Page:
Utilities are able to lock in fixed, long-term contracts with wind power, protecting consumers against price spikes by providing a long-term hedge against volatile future prices for fuel. Natural gas prices, for example, spiked during last year’s polar vortex, severely straining many utilities. Wind over performed its projected output, meanwhile, helping keep the lights on for millions and at a fixed price.

As the DOE report shows, current wind PPA contracts remain significantly lower than the entire range of EIA’s future gas price forecasts for the next two decades. Wind will produce very large savings if gas prices increase as expected, but even if gas prices remain low, fixed-price wind will still produce savings.

(Source: 2013 Department of Energy Wind Technologies Market Report)

For example, last year the CEO of the Arkansas Electric Cooperative Corporation announced a 150 MW wind purchase by noting that "Low-cost wind energy provides AECC with a hedge against fluctuating natural gas energy prices…We will continue to pursue energy options that allow AECC’s member cooperatives to provide reliable electricity at the lowest possible cost.”

MidAmerican Energy announced its own large wind purchase by explaining, “The expansion is planned to be built at no net cost to the company’s customers and will help stabilize electric rates over the long term by providing a rate reduction totaling $10 million per year by 2017, commencing with a $3.3 million reduction in 2015.”

5. Policy support is still essential for the U.S. to keep scaling up renewable energy

The Lazard study also highlights the need for clear, long-term policy support for renewable energy. While projects located at some of the best wind resources in the country are now cost-competitive, it notes that this is still not the case in most regions. The most recent expiration of the Production Tax Credit (PTC) resulted in a 92% drop in new wind projects from 2012 to 2013.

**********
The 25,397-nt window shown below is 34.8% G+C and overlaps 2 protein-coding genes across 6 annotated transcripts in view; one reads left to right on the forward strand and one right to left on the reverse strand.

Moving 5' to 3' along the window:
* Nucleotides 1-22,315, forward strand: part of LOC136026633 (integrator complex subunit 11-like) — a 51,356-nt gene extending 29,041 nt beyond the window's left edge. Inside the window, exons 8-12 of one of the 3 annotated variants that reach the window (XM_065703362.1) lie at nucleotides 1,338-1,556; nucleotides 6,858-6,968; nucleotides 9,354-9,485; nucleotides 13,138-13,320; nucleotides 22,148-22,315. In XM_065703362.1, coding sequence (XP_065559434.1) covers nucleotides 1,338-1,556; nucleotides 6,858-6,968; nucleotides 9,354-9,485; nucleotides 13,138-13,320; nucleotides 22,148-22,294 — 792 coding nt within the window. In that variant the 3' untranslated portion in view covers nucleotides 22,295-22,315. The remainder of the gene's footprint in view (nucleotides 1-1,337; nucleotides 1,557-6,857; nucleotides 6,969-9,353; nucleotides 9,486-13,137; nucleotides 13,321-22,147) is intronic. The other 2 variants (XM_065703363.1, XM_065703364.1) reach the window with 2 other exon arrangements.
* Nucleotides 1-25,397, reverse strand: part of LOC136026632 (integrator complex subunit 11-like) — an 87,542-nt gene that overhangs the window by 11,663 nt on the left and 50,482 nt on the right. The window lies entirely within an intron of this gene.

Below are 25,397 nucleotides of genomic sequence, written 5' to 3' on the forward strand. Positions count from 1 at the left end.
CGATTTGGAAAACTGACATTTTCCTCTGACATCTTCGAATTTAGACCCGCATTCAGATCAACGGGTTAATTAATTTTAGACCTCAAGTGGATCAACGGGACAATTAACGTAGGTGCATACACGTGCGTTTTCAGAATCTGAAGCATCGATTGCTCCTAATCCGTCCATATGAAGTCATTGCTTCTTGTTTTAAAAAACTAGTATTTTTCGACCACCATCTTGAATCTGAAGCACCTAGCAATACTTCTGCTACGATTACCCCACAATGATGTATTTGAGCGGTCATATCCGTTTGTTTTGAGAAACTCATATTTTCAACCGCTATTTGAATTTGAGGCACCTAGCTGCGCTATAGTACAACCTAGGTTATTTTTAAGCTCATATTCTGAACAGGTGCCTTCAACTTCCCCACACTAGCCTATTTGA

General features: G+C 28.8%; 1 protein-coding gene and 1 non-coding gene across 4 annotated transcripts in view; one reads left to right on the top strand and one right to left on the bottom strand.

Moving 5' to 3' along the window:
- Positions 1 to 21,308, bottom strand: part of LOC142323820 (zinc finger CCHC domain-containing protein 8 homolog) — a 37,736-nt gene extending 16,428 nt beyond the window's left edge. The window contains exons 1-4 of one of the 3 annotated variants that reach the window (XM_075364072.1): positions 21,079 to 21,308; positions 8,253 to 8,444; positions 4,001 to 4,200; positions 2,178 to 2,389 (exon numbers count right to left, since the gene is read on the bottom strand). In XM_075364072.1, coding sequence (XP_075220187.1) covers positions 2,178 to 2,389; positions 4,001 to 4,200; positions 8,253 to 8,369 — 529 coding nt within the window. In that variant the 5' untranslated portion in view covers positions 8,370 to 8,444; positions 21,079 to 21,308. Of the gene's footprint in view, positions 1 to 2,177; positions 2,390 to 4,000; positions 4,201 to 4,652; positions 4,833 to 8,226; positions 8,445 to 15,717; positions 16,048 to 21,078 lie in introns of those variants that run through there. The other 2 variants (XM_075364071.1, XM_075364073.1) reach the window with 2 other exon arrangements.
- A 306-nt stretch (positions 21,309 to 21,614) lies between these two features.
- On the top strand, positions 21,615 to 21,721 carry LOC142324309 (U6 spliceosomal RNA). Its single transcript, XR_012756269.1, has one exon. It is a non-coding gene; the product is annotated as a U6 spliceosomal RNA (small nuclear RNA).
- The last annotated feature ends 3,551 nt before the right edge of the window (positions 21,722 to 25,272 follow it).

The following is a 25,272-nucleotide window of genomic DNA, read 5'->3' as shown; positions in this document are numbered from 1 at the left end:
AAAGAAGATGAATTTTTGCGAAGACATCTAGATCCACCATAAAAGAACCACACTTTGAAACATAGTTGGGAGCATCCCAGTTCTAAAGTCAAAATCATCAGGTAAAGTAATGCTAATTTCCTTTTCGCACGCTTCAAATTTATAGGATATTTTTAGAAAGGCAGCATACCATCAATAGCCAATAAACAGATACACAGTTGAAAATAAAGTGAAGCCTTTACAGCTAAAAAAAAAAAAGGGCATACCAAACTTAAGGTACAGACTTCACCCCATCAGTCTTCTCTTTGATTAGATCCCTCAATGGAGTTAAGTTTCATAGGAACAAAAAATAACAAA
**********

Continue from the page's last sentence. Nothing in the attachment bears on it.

(Source: AWEA website)

The PTC helps correct for flaws in our electricity market design that do not value wind’s benefits for protecting the environment and consumers. Wind energy creates billions of dollars in economic value by drastically reducing pollution that harms public health and the environment, but wind energy does not get paid for that even though consumers bear many of those costs.

Wind energy also protects consumers from price increases for fuel, but that is not accounted for in the highly regulated electricity market because other energy sources get to pass their fuel price increases directly on to consumers who have little choice in the matter.

Policies like the PTC correct for those market failures to reach a more efficient market outcome. The PTC has expired, however, for any project not started by the end of last year. An extension is now urgent to avoid shutting down the U.S. manufacturing base, and to ensure that more wind farms are built so that more consumers can benefit from these record low prices.

Economic Benefits

Emily Williams is Manager, Industry Data & Analysis for the American Wind Energy Association. In this position, she manages AWEA’s data collection and analytical agenda, including energy sector statistics, wind project and manufacturing data, and wind market economics.